Have you found that raising concerns mysteriously becomes the cause for concern?
Tonight, my children were discussing small scars and yet another memory flashes back into my head.
Peter talks about the time he used a blunt pencil to make a hole in the back of his hand whilst at school. He did it so that the pain would distract him from the intense anxiety he was trying to hide from his peers and teachers. He was diagnosed with Asperger’s and had been treated by a CAMHS clinical psychologist for anxiety for more than 2 years.
Still, school ‘knew’ that he was ‘fine’.
Anyway, tonight Peter makes makes a comment about how I went to talk to the Head Teacher about it this self inflicted wound and I remember just how skilfully that Head Teacher made it all my fault.
Seamlessly and without effort, the fact that I had raised it as a concern (so that the staff could see the wound before he went home….) became the cause for concern. Skilfully and without any effort at all he had deflected the blame onto me and rewritten the story to blend in with all the others.
Interestingly (but probably only to me) recounting this story has left me with the same feelings of ‘incredulous to the point of paralysis’ and I can’t for the life of me think of a single constructive comment.
Thankfully I have recruited the help from Helen and Jack’s mum (see guest blogs) who is able to be far more constructive on the matter. She suggests that those in this situation consider the following:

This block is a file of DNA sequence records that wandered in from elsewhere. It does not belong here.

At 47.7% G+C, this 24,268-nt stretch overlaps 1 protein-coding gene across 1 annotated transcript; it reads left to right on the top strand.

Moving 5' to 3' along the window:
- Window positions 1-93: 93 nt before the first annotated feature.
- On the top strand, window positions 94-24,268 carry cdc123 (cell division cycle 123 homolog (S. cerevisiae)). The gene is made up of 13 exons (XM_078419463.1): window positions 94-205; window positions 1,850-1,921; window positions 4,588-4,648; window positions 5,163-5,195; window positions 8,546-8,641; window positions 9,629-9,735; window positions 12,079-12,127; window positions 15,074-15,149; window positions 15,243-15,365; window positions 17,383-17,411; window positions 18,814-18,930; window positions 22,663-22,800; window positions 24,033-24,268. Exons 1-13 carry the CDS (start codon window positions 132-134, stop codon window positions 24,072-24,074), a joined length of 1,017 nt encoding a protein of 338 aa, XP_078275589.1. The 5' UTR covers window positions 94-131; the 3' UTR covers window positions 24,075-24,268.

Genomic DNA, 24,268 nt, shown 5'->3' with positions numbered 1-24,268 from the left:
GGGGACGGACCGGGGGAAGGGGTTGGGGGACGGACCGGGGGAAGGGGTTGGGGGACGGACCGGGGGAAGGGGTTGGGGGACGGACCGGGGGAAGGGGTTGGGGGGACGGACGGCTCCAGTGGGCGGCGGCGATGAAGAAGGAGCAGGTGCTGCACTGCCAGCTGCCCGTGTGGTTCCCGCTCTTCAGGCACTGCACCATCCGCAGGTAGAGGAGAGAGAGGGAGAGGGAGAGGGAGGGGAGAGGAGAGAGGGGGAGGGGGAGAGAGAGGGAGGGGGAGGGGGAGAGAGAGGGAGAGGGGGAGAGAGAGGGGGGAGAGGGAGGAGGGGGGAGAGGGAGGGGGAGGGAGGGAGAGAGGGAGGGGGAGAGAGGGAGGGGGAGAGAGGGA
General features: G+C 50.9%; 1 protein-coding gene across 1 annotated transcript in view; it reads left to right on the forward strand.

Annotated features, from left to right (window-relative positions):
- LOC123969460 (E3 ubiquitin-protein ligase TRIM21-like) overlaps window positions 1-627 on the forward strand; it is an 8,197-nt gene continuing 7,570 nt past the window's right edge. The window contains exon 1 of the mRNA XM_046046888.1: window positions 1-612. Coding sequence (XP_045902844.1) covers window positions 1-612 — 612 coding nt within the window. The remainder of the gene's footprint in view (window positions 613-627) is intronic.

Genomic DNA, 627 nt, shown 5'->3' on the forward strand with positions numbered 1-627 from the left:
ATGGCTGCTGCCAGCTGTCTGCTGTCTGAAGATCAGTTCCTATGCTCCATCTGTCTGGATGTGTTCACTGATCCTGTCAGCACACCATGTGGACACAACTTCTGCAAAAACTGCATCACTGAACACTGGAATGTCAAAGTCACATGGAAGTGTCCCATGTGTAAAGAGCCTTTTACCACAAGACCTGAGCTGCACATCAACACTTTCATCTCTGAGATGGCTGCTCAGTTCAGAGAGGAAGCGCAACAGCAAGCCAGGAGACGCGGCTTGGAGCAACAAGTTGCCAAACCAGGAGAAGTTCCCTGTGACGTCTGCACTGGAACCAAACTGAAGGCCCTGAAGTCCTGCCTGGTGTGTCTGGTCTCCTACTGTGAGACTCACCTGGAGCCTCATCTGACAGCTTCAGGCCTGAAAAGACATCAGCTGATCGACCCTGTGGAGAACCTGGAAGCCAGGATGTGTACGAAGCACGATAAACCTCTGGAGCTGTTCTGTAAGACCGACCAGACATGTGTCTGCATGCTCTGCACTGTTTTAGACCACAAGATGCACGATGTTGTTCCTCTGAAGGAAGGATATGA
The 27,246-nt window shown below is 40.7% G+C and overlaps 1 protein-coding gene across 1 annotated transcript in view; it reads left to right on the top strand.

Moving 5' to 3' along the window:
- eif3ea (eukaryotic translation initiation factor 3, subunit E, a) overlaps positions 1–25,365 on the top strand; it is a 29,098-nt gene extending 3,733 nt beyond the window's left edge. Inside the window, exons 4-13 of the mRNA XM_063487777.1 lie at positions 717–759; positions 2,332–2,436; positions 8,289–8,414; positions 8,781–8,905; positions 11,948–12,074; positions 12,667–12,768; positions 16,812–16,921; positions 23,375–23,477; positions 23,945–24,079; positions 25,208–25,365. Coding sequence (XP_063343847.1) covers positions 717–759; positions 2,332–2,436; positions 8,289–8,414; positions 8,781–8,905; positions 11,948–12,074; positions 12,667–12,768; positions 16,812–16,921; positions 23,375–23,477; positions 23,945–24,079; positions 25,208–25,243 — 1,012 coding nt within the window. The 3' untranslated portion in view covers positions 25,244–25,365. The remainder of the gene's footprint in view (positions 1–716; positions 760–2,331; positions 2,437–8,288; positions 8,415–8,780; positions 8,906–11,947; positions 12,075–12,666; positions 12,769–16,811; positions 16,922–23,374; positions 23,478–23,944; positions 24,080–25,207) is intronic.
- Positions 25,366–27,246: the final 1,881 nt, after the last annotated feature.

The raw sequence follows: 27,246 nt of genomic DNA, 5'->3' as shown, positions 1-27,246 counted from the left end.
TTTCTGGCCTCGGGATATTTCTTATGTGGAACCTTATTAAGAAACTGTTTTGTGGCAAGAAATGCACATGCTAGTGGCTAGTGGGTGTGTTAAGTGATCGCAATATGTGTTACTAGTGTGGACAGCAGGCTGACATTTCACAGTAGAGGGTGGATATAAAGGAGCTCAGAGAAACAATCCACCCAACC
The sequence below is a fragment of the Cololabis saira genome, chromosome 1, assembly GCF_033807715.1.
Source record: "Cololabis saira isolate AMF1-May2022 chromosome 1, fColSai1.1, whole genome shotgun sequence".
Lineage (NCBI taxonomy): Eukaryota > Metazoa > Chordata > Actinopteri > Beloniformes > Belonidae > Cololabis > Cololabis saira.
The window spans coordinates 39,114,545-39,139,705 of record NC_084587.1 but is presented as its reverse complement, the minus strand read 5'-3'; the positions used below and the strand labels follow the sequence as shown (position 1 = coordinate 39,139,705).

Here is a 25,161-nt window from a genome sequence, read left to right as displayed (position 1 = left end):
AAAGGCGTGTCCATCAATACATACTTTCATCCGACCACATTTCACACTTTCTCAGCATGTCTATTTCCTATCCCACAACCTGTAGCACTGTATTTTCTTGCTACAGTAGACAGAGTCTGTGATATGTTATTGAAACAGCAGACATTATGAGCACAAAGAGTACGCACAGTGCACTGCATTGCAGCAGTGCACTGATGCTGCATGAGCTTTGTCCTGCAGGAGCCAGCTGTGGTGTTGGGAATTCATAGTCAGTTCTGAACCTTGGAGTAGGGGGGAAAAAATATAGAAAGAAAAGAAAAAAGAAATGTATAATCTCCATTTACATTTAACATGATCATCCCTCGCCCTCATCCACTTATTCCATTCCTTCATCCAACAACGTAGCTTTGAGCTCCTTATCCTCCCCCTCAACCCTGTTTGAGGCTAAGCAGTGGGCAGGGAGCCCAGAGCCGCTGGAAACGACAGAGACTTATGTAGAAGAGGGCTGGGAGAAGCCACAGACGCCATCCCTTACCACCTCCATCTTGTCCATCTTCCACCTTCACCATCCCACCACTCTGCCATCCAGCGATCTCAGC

- follow conversations up in writing,
- keep a diary of SEN conversations,
- be aware of strategies used to deflect: changing the subject, denial, blaming you
- don’t have conversations when you are emotional (only professionals are allowed to do this it seems) or when staff seem to be preoccupied / busy,
- identify staff who want to listen,
- keep breathing: use your breathe as time to reflect before responding,
- paraphrase and reflect back what they are saying before you make you point. Eg “so you are concerned that his behaviour is related to home ….. my concern is that his behaviour is related to school”. This stops it becoming an argument and slows pace of discussion.
Perhaps the most tricky, is to recognise when relationships have broken down and consider a change of school. In the case I have described, their beliefs were impenetrable.
Someone very helpfully sent me this recently, I need to read more about it but you may like it: The Dunning–Kruger effect is a cognitive bias in which low-ability individuals suffer from illusory superiority, mistakenly assessing their ability as much higher than it really is.
If this story resonates then you may find these helpful as they centre on the same dynamic: “Dyslexia – A Pathway to Diagnosis” and “Unable to Attend School – What next“. If you are interested in issues of “Masking and Blending In” (camouflaging) or the situation of “What does ‘fine’ mean?” links to these are attached.
Please click here to see a linky blog hop that bring peoples’ posts together: on SEN & labels, difficulties with getting diagnosed, pushy parents, private assessments, and other challenges in getting SEN support for children in schools.